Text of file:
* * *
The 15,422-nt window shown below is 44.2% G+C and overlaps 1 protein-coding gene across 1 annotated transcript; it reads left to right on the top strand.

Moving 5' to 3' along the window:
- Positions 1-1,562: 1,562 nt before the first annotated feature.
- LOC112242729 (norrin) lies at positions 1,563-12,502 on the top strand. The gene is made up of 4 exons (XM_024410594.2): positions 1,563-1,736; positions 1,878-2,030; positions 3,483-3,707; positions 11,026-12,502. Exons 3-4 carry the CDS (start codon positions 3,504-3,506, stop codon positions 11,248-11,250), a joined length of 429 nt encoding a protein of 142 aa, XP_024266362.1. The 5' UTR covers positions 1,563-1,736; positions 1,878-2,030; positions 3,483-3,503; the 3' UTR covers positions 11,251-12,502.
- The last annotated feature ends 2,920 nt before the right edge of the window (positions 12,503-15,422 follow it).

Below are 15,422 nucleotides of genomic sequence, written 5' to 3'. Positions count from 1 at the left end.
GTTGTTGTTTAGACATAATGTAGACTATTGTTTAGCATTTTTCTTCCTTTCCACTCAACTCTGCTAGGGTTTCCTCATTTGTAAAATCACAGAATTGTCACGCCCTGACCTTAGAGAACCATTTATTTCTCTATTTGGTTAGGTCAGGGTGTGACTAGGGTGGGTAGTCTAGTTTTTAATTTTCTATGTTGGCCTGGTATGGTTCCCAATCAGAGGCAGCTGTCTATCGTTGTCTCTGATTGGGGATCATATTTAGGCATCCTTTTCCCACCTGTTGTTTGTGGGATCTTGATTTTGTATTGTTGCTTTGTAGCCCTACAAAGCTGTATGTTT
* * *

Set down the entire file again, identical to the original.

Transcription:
The 15,422-nt window shown below is 44.2% G+C and overlaps 1 protein-coding gene across 1 annotated transcript; it reads left to right on the top strand.

Moving 5' to 3' along the window:
- Positions 1-1,562: 1,562 nt before the first annotated feature.
- LOC112242729 (norrin) lies at positions 1,563-12,502 on the top strand. The gene is made up of 4 exons (XM_024410594.2): positions 1,563-1,736; positions 1,878-2,030; positions 3,483-3,707; positions 11,026-12,502. Exons 3-4 carry the CDS (start codon positions 3,504-3,506, stop codon positions 11,248-11,250), a joined length of 429 nt encoding a protein of 142 aa, XP_024266362.1. The 5' UTR covers positions 1,563-1,736; positions 1,878-2,030; positions 3,483-3,503; the 3' UTR covers positions 11,251-12,502.
- The last annotated feature ends 2,920 nt before the right edge of the window (positions 12,503-15,422 follow it).

Below are 15,422 nucleotides of genomic sequence, written 5' to 3'. Positions count from 1 at the left end.
GTTGTTGTTTAGACATAATGTAGACTATTGTTTAGCATTTTTCTTCCTTTCCACTCAACTCTGCTAGGGTTTCCTCATTTGTAAAATCACAGAATTGTCACGCCCTGACCTTAGAGAACCATTTATTTCTCTATTTGGTTAGGTCAGGGTGTGACTAGGGTGGGTAGTCTAGTTTTTAATTTTCTATGTTGGCCTGGTATGGTTCCCAATCAGAGGCAGCTGTCTATCGTTGTCTCTGATTGGGGATCATATTTAGGCATCCTTTTCCCACCTGTTGTTTGTGGGATCTTGATTTTGTATTGTTGCTTTGTAGCCCTACAAAGCTGTATGTTT